A fluke? No way -- the link has been made way too often, in too many studies.

    And now, the latest research shows how the mental strain of depression can take a physical toll on the body -- specifically in ways that can dramatically boost your heart risk.

    Researchers gave stress tests to 866 people, about 5 percent of whom were depressed -- and these people had a much harder time recovering afterwards.

    In fact, it seems like the stress didn't end with the test: Depressed people had heart rates that kept galloping and blood pressure levels that stayed high well after everyone else returned to normal.

    That's a sure sign of stress on the body -- and researchers say these delays in recovery show that the body's stress response simply isn't working right.

    And you already know what too much stress can do to even the healthiest of hearts.

    That's not the only reason for the link between depression and heart disease. As the researchers behind the new study point out, depressed people tend to have lousy habits -- they let themselves go, and eventually it takes a toll on the body.

    But there's also a third option out there -- one the new study didn't look at: meds.

    Antidepressant drugs can do a number on the body from top to bottom, and the older tricyclic meds that were used to treat depression in the decades before SSRIs came along in particular have been linked to serious heart problems.

    In one study, researchers found that tricyclic antidepressants increased heart risk by more than a third. Another recent study found that both tricyclics and SSRIs increase the risk of stroke in women.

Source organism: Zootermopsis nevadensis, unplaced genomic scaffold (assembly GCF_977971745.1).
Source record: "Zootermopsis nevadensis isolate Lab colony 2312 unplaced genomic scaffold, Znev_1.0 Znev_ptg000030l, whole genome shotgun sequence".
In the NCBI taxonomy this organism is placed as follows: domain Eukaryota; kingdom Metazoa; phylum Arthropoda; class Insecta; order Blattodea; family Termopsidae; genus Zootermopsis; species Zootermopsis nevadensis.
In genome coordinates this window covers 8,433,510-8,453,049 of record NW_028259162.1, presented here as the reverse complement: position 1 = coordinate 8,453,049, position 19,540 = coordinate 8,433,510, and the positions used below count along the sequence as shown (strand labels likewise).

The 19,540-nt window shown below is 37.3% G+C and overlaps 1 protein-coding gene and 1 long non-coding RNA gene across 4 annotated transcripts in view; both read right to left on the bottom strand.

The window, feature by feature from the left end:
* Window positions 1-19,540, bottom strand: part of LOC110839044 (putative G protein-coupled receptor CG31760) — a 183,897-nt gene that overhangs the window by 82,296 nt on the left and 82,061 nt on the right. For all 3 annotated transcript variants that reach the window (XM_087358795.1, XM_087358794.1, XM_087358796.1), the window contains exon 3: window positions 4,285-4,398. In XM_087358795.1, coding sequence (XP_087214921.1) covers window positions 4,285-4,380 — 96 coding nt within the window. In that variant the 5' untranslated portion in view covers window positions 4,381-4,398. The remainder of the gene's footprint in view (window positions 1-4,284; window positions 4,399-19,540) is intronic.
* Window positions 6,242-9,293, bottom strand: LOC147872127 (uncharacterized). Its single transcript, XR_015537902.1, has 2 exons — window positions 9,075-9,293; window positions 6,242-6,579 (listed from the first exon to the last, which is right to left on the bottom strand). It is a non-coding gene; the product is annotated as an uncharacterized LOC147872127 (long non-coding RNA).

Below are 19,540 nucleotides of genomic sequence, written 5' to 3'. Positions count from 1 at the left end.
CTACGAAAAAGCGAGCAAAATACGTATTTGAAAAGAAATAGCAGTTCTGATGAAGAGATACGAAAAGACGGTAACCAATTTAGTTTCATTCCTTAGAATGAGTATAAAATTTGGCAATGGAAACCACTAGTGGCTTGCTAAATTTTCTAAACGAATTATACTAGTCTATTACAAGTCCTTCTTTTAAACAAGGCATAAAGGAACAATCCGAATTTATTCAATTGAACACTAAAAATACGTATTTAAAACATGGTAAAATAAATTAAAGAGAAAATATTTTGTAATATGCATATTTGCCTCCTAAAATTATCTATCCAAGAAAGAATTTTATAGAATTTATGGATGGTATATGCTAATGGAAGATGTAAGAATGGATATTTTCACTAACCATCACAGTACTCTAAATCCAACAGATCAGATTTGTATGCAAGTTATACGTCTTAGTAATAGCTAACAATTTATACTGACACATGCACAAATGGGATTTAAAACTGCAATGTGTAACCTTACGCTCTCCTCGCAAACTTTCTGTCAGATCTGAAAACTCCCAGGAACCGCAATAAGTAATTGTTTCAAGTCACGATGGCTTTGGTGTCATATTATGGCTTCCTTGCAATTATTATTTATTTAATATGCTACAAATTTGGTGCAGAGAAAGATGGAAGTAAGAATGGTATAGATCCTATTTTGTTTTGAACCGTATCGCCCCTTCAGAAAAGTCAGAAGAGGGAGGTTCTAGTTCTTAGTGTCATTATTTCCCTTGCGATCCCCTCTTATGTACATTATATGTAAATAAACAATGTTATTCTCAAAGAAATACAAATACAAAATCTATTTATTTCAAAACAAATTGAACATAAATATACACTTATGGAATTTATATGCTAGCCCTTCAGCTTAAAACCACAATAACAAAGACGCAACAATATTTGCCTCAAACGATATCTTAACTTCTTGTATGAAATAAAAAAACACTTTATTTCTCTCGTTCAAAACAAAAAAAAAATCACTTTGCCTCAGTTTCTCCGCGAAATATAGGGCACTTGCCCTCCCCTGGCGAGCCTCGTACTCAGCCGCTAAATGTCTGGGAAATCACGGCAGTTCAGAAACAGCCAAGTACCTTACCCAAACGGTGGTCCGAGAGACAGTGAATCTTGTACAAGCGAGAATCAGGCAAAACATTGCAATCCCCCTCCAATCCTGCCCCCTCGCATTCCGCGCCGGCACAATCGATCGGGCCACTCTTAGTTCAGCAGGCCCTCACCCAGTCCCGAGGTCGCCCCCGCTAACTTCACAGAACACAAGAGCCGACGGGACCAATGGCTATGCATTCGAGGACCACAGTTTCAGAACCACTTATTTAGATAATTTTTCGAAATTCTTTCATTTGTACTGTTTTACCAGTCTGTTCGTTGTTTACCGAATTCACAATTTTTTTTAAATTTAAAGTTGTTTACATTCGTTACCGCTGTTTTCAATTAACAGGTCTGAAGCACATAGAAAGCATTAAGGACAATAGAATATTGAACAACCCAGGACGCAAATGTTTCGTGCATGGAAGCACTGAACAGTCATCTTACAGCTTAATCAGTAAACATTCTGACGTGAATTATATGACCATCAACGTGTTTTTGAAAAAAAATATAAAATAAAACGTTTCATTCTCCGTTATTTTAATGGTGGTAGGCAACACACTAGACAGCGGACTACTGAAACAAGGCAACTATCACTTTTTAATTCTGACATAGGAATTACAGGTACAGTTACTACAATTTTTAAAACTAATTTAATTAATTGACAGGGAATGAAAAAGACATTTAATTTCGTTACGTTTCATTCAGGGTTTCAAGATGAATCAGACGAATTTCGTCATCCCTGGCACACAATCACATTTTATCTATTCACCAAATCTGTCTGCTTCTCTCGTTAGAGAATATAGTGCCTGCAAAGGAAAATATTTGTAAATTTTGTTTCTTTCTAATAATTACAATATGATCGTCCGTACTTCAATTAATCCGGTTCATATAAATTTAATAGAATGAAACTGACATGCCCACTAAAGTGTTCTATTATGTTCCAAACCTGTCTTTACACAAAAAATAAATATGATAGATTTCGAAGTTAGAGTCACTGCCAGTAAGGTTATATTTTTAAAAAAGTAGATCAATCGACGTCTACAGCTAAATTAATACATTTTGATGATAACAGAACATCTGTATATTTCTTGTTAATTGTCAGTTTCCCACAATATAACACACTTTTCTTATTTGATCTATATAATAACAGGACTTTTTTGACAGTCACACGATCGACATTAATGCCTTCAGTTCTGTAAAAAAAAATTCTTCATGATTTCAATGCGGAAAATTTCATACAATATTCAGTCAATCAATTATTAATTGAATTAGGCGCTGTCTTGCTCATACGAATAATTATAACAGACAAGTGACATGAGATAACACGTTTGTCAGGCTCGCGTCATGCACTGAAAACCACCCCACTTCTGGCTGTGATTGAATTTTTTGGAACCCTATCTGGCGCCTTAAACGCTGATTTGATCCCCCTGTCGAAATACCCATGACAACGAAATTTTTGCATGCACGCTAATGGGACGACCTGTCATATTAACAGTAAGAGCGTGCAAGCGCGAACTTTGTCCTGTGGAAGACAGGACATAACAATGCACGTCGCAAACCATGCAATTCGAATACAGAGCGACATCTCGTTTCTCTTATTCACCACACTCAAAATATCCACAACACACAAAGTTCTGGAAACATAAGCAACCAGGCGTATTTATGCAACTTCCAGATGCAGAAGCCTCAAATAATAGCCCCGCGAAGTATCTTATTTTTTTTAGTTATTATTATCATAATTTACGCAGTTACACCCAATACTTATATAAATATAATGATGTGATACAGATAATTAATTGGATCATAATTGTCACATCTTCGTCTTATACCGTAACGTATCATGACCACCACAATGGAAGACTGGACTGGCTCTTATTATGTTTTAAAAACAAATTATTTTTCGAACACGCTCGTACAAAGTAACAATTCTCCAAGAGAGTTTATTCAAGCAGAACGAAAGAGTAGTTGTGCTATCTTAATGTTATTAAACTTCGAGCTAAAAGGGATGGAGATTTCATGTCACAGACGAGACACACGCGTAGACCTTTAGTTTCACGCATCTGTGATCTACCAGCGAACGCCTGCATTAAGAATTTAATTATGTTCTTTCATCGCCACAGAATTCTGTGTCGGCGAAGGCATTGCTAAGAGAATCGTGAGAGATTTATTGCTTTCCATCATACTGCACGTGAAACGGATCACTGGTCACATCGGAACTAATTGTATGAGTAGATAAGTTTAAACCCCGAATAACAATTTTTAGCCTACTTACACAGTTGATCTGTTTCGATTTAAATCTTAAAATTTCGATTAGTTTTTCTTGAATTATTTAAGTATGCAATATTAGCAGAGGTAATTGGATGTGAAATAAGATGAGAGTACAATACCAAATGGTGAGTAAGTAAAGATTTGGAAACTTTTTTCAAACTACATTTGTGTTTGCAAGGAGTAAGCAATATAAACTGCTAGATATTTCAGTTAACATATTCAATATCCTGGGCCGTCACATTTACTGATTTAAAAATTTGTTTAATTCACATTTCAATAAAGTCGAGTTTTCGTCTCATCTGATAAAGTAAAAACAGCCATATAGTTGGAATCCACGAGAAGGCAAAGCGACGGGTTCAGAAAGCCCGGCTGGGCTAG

SSRIs have even been linked to sudden cardiac death in women.

    And if you already have heart disease, SSRIs might make the condition worse or even hasten your death: A Duke University study from 2006 found that heart patients who took the antidepressants had a 55 percent higher risk of death.

    SSRIs have also been linked to everything from personality changes and sexual side effects to headaches, nausea, diarrhea and even suicide -- and they don't even work very well to boot, with many failing to beat placebos in studies.

    Clearly depression can't be ignored. But just as clearly, it can't be treated with meds, either.

    That's enough on depression -- keep reading for the best way to stay happy.

  3. Fats beat sadness

    Looks like the old maxim "fat and happy" isn't too far off -- but it's not fat in your body that'll lift your mood. It's fat in your diet.
  4. Depressed people likely to smoke

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    A new study finds that more than 40 percent of all depressed people smoke... and that number's even higher for some groups.
  5. You can't predict the blues

    Some researchers have believed in something called a depression gene. Those who have it, they say, are more likely to battle depression than those who don't.